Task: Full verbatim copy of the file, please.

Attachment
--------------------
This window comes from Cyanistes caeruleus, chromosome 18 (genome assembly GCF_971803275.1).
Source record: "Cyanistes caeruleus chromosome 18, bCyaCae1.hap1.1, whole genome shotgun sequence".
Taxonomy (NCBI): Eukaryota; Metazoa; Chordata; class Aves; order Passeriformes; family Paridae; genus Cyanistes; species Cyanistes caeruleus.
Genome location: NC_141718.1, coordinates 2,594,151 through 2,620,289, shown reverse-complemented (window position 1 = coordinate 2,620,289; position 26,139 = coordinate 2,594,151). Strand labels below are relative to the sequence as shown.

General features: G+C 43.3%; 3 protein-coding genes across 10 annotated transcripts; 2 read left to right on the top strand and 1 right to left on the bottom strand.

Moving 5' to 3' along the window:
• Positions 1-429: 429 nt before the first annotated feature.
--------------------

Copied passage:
This window comes from Cyanistes caeruleus, chromosome 18 (genome assembly GCF_971803275.1).
Source record: "Cyanistes caeruleus chromosome 18, bCyaCae1.hap1.1, whole genome shotgun sequence".
Taxonomy (NCBI): Eukaryota; Metazoa; Chordata; class Aves; order Passeriformes; family Paridae; genus Cyanistes; species Cyanistes caeruleus.
Genome location: NC_141718.1, coordinates 2,594,151 through 2,620,289, shown reverse-complemented (window position 1 = coordinate 2,620,289; position 26,139 = coordinate 2,594,151). Strand labels below are relative to the sequence as shown.

General features: G+C 43.3%; 3 protein-coding genes across 10 annotated transcripts; 2 read left to right on the top strand and 1 right to left on the bottom strand.

Moving 5' to 3' along the window:
• Positions 1-429: 429 nt before the first annotated feature.